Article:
"ISIL poses a grave threat to the Iraqi people, to the Syrian people, to the wider region, and to NATO nations," Stoltenberg said. "So it is important that the whole international community stays united in this long-term effort."
Cavusoglu said Turkey is prepared to play a bigger part once a deal is reached with the coalition. "Turkey will not hold back from carrying out its role," he said.
Secretary of State John Kerry and Turkish Prime Minister Ahmet Davutoglu have spoken at least twice this week.
In Kobani, columns of smoke rose as warplanes buzzed overhead Thursday. Two strong explosions — apparently from an airstrike — echoed from the edge of the town, a cluster of low-slung concrete buildings nestled in rolling hills.
The crackle of gunfire and blasts could be heard on the Turkish side, where people watched the fighting unfold from a stretch of farmland.
The coalition airstrikes have forced some Islamic State militants out of Kobani.
The U.S. Central Command said five airstrikes south of Kobani since Wednesday had destroyed an Islamic State group support building and two vehicles, and damaged a training camp. The strikes also hit two groups of Islamic State fighters, it said in a statement.
"Indications are that Kurdish militia there continue to control most of the city and are holding out against ISIL," it said, using an acronym for the Islamic State group, which controls large parts of Syria and Iraq.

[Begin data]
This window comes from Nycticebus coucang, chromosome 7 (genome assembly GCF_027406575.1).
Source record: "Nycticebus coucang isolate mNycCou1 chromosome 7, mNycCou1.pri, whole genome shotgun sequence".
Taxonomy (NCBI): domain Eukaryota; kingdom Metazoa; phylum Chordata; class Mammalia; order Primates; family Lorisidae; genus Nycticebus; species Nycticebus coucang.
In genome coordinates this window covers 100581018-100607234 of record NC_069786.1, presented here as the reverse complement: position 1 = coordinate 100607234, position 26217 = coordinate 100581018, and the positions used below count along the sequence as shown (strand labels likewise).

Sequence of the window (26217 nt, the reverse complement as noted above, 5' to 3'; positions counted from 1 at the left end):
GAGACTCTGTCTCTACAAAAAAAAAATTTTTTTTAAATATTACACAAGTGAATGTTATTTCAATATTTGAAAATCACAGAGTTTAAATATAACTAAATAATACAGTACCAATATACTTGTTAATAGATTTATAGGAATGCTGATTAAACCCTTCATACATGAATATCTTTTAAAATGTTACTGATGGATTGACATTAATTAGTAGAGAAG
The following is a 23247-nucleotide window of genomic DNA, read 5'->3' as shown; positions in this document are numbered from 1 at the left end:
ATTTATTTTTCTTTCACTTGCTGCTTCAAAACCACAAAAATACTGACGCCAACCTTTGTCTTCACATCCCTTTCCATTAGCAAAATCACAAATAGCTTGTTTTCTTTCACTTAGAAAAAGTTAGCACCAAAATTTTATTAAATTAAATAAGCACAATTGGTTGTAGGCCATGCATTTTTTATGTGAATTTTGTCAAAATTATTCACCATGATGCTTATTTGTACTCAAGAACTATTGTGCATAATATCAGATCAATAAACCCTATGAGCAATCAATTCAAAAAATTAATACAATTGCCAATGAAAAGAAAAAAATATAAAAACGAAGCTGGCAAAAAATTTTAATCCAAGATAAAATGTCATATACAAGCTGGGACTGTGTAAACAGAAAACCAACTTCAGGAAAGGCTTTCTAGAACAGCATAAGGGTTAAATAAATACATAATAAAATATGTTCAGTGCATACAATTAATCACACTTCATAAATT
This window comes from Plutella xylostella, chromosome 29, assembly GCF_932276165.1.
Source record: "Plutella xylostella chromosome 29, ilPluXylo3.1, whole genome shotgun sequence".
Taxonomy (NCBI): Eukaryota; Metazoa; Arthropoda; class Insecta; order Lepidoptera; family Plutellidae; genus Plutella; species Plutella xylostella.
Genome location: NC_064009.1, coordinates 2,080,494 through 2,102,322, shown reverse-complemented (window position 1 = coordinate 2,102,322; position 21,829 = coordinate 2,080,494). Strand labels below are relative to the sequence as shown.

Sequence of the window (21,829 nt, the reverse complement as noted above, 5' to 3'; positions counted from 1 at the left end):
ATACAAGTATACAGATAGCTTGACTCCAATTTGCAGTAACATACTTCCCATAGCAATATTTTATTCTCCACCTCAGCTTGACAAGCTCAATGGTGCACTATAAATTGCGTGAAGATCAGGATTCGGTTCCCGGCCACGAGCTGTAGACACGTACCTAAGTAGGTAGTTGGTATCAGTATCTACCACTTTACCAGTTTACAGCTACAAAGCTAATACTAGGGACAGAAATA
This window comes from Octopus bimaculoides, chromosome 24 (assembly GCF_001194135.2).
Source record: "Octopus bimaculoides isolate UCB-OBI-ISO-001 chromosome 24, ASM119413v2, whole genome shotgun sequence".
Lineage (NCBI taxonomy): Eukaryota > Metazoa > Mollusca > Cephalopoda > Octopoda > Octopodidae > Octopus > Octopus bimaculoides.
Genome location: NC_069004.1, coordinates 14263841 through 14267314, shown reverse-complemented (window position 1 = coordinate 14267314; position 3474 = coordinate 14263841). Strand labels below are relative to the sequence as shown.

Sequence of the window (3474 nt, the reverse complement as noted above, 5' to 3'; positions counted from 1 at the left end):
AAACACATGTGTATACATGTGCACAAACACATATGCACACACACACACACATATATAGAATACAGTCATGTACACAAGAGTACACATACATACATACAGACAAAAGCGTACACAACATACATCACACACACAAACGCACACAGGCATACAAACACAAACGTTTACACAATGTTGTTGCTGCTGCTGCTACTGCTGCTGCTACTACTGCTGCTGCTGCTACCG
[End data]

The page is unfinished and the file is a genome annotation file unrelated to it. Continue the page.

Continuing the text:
But the Pentagon has said the town may yet fall to the extremists because air power alone cannot prevent it.
Despite the airstrikes, the Islamic State fighters managed to capture a police station in the east of Kobani, said the Britain-based Syrian Observatory for Human Rights. It said 11 Islamic State fighters were killed, adding that Kurdish fighters captured four jihadis. The station was later struck by coalition jets.
The Observatory, which relies on activists across Syria, said Kurdish forces had surrounded the jihadists near the station and that heavy fighting was underway.
The Observatory said the militants had seized more than a third of Kobani, but Kurdish officials disputed that, saying their forces had recaptured several parts of the town.
"I can confirm that they don't control a third of the city. There is only a small part of Kobani under the control of Daesh," said local Kurdish official Idriss Nassan, using an Arabic acronym to refer to the Islamic State group.
Both Nassan and the Observatory said more than 20 airstrikes have been conducted in the area since Wednesday afternoon.
Islamic State militants launched their offensive on Kobani in mid-September, capturing several nearby Kurdish villages and steadily strengthening their control around the town. The fighting has forced at least 200,000 residents to flee over the frontier into Turkey.
The Observatory's chief, Rami Abdurrahman, said more than 500 people have been killed in and around Kobani since the fighting began. He said the Islamic State group was rushing in reinforcements, indicating the extremists also view Kobani as a test of will.
Butler reported from Istanbul. Associated Press writer Bassem Mroue in Beirut, Matthew Lee, Lara Jakes, Lolita Baldor and Robert Burns in Washington contributed to this report.